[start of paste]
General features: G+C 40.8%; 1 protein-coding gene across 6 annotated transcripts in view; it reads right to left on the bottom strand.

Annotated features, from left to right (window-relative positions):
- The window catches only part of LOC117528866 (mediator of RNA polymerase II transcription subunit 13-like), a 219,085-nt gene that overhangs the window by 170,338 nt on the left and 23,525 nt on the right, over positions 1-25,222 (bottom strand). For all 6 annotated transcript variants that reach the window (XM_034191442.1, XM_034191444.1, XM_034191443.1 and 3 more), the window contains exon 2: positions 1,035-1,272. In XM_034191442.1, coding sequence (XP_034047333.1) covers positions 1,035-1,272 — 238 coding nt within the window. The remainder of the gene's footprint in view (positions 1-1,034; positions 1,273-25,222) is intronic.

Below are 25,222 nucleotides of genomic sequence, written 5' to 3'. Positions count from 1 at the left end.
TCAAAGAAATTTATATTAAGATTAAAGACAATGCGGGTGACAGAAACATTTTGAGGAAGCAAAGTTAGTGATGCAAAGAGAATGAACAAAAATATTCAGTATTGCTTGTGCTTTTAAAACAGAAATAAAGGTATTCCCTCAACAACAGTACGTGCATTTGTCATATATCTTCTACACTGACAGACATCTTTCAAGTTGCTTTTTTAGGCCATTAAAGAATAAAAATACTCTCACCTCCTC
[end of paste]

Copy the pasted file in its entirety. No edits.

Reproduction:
General features: G+C 40.8%; 1 protein-coding gene across 6 annotated transcripts in view; it reads right to left on the bottom strand.

Annotated features, from left to right (window-relative positions):
- The window catches only part of LOC117528866 (mediator of RNA polymerase II transcription subunit 13-like), a 219,085-nt gene that overhangs the window by 170,338 nt on the left and 23,525 nt on the right, over positions 1-25,222 (bottom strand). For all 6 annotated transcript variants that reach the window (XM_034191442.1, XM_034191444.1, XM_034191443.1 and 3 more), the window contains exon 2: positions 1,035-1,272. In XM_034191442.1, coding sequence (XP_034047333.1) covers positions 1,035-1,272 — 238 coding nt within the window. The remainder of the gene's footprint in view (positions 1-1,034; positions 1,273-25,222) is intronic.

Below are 25,222 nucleotides of genomic sequence, written 5' to 3'. Positions count from 1 at the left end.
TCAAAGAAATTTATATTAAGATTAAAGACAATGCGGGTGACAGAAACATTTTGAGGAAGCAAAGTTAGTGATGCAAAGAGAATGAACAAAAATATTCAGTATTGCTTGTGCTTTTAAAACAGAAATAAAGGTATTCCCTCAACAACAGTACGTGCATTTGTCATATATCTTCTACACTGACAGACATCTTTCAAGTTGCTTTTTTAGGCCATTAAAGAATAAAAATACTCTCACCTCCTC